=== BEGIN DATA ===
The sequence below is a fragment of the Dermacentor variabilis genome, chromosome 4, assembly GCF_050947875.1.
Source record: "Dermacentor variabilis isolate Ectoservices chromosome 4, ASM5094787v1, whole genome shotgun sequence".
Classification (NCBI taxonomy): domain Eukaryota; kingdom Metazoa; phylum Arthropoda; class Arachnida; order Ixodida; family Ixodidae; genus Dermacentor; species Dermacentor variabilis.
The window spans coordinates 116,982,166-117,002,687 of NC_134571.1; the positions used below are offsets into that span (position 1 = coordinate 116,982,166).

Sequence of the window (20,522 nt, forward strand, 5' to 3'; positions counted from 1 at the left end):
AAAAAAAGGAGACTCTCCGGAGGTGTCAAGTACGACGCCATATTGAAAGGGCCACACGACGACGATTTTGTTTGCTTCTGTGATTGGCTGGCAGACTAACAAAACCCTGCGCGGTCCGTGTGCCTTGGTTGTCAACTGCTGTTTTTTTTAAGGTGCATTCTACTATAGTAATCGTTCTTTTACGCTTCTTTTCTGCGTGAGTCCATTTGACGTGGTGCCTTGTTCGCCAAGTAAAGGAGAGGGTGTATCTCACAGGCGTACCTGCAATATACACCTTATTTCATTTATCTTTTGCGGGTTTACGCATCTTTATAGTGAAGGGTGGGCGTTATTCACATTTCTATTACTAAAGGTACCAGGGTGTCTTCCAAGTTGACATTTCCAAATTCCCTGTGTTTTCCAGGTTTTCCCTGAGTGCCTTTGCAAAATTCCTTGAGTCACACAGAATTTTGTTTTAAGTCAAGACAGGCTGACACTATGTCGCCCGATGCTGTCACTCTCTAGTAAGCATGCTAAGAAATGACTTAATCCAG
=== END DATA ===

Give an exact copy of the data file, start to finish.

The sequence below is a fragment of the Dermacentor variabilis genome, chromosome 4, assembly GCF_050947875.1.
Source record: "Dermacentor variabilis isolate Ectoservices chromosome 4, ASM5094787v1, whole genome shotgun sequence".
Classification (NCBI taxonomy): domain Eukaryota; kingdom Metazoa; phylum Arthropoda; class Arachnida; order Ixodida; family Ixodidae; genus Dermacentor; species Dermacentor variabilis.
The window spans coordinates 116,982,166-117,002,687 of NC_134571.1; the positions used below are offsets into that span (position 1 = coordinate 116,982,166).

Sequence of the window (20,522 nt, forward strand, 5' to 3'; positions counted from 1 at the left end):
AAAAAAAGGAGACTCTCCGGAGGTGTCAAGTACGACGCCATATTGAAAGGGCCACACGACGACGATTTTGTTTGCTTCTGTGATTGGCTGGCAGACTAACAAAACCCTGCGCGGTCCGTGTGCCTTGGTTGTCAACTGCTGTTTTTTTTAAGGTGCATTCTACTATAGTAATCGTTCTTTTACGCTTCTTTTCTGCGTGAGTCCATTTGACGTGGTGCCTTGTTCGCCAAGTAAAGGAGAGGGTGTATCTCACAGGCGTACCTGCAATATACACCTTATTTCATTTATCTTTTGCGGGTTTACGCATCTTTATAGTGAAGGGTGGGCGTTATTCACATTTCTATTACTAAAGGTACCAGGGTGTCTTCCAAGTTGACATTTCCAAATTCCCTGTGTTTTCCAGGTTTTCCCTGAGTGCCTTTGCAAAATTCCTTGAGTCACACAGAATTTTGTTTTAAGTCAAGACAGGCTGACACTATGTCGCCCGATGCTGTCACTCTCTAGTAAGCATGCTAAGAAATGACTTAATCCAG